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Denise at 22

Denise Louie was a young woman I worked with, at an office job in the mid-1970s. She wasn’t a friend, but she didn’t annoy the hell out of me, and that’s rare at work, so I liked her. She was Asian-American, and bright, I remember, and funny, I assume — I don't like people who are never funny, so she must've made me laugh.

We talked, but it was only workplace chatter. She mentioned classes at the university, so in addition to working full-time, I vaguely knew that she was also attending college. I never asked what she was studying, though. 

She once recommended a movie to me, playing only at an old theater in the International District, in Chinese. It was the first subtitled movie I'd seen, first of hundreds. It was a documentary about building a subway — strange movie indeed for a lady at work to recommend, I thought, but it was fascinating.

Denise often mentioned the International District. Just south of downtown Seattle, it's a sector that includes the city’s Chinatown, Japantown and Little Saigon. Most of Denise’s happiest events and stories took place there, or so it seemed from our quick Monday morning “How was your weekend?” conversations.

What did she really care about? I never asked, and didn't much listen. She mentioned politics a few times, but I wasn't political yet, and wasn't interested. When Elvis died, she was the person at work who broke the news, but few other memories of Denise come to mind.

She was somebody, like most people are, but I never knew who. We spent 40 hours a week within fifteen feet of each other, that's all, and then one Monday morning she wasn’t there. My co-workers and I assumed she was out sick, but at 9:30 or so, we were all called into our boss’s office, and somberly told that Denise had been killed the night before.

She’d flown to San Francisco for a sweet weekend with her boyfriend. While eating a late dinner at a restaurant in SF’s Chinatown, shots rang out, five people were killed, and Denise and her boyfriend were two of them.

September 4, 1977. Commonly called the Golden Dragon massacre, the murders were gang warfare gone awry — none of the people killed had any connection with any gang. I’m not a fan of the “true crime” genre, so I won’t say any more about that.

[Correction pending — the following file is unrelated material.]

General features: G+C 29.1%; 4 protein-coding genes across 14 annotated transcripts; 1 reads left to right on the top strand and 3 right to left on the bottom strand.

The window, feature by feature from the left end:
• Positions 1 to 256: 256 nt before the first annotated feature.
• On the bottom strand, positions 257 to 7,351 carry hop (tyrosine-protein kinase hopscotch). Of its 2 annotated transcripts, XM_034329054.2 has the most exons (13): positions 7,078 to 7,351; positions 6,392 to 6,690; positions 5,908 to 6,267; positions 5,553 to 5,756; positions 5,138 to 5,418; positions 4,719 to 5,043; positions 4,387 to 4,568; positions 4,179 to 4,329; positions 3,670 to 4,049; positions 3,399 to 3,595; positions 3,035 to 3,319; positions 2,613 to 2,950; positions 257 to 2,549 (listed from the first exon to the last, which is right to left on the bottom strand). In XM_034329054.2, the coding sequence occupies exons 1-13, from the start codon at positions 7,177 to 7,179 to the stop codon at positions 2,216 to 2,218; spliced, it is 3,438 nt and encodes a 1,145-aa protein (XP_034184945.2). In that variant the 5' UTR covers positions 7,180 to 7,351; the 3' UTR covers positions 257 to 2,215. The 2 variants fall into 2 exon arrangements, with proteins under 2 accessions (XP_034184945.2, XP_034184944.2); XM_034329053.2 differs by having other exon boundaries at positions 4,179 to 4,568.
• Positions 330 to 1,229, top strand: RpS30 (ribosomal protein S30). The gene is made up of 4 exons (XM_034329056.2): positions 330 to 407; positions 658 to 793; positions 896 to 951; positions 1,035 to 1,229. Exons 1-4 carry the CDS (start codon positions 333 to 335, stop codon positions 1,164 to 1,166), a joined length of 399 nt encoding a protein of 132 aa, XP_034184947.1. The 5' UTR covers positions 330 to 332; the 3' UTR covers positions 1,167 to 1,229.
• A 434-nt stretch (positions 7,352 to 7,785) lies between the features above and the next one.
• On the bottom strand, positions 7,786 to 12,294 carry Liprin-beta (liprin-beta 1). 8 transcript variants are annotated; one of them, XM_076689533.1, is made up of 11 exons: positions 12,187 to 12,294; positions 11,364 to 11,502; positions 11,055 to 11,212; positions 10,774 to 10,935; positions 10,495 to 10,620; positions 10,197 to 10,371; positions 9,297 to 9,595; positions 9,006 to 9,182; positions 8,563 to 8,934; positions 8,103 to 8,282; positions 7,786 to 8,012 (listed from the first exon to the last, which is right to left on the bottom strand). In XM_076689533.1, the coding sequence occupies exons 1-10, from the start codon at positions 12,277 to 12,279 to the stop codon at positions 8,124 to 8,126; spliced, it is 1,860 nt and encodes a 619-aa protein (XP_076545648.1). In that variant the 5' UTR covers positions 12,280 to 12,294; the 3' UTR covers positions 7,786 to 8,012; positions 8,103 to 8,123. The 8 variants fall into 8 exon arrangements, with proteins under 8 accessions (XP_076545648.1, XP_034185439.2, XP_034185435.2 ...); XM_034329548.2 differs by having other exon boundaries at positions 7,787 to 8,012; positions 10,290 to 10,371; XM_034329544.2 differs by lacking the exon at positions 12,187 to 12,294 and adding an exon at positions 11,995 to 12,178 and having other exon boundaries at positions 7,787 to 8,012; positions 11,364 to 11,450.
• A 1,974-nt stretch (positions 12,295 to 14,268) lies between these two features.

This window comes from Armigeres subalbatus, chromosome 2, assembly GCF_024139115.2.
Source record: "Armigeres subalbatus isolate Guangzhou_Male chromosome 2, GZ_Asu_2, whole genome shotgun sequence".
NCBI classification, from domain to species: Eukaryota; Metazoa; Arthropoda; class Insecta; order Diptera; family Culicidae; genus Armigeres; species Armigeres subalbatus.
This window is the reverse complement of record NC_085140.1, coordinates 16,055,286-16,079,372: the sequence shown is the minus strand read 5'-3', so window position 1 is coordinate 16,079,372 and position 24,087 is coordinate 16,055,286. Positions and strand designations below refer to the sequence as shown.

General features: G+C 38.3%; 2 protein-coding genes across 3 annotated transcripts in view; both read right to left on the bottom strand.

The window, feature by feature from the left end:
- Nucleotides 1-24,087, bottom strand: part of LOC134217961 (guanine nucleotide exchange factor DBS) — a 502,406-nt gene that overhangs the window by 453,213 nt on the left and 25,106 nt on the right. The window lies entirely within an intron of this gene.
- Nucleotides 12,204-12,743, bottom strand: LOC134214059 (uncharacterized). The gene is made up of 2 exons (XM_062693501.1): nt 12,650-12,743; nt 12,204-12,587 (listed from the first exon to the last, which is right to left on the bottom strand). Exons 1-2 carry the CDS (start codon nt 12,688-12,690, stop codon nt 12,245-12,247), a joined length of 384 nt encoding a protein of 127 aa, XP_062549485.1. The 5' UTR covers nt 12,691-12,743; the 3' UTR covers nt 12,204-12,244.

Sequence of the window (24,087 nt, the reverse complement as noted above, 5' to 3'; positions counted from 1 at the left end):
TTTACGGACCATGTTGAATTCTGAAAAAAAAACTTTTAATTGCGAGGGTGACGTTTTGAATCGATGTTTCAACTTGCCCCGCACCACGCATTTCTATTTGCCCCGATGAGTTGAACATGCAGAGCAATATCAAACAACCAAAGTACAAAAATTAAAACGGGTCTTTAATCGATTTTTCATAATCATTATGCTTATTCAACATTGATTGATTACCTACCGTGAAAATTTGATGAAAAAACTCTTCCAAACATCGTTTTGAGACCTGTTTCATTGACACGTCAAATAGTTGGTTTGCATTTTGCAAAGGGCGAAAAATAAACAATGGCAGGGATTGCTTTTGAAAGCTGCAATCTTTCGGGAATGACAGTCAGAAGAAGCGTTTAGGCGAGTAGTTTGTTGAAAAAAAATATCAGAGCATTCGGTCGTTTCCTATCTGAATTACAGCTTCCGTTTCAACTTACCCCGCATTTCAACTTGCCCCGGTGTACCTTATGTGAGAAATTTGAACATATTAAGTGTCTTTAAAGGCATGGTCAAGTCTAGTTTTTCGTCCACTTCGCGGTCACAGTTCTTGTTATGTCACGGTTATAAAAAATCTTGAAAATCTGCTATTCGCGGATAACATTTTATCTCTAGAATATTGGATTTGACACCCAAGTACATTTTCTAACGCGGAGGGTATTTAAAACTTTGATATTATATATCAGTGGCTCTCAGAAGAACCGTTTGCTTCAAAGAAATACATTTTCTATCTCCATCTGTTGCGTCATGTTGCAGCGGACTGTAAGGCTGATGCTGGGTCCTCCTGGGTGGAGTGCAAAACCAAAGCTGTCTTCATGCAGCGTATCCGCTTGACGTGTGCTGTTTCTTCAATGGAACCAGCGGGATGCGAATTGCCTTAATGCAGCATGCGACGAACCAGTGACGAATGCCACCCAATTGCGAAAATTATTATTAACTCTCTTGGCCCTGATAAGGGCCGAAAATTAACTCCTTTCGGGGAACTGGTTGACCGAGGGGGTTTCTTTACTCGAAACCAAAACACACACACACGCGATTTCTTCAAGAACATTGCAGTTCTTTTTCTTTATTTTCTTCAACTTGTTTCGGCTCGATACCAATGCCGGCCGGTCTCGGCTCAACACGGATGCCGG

Denise's death flashes across my mind every time there’s another mass shooting, which is often, because this is America. We love our guns, and our right to kill people quickly whenever we're offended.

All the shooters were caught and convicted. The first to be released was Curtis Tam, in 1991 — his sentence was short, because he’d cooperated with police, and identified everyone else who’d been involved. Tom Yu, who was 17 at the time of the murders, was paroled in 2015. Three others remain behind bars, near as I can Google, but I’d be fine with letting them all out, unless they pose an actual threat here in the 21st century.

Golden Dragon

In my on-line searches, I found this photo of the restaurant where Denise died. The building's distinctive yellow criss-cross pattern was instantly familiar to me, so I’m certain that my wife and I ate there. Unknowingly, of course.

In the San Francisco Chronicle's coverage, I learned that Denise had been studying urban planning, which probably explains why she'd enjoyed that documentary about subways.

A daycare in Seattle's International District was named in her honor. At their website, I learned a tiny bit more about Denise, and what she'd cared about, and I stared at her photo for a while. I knew her, barely, and remember that smile, snuffed out at just 22 years of age, 44 years ago.



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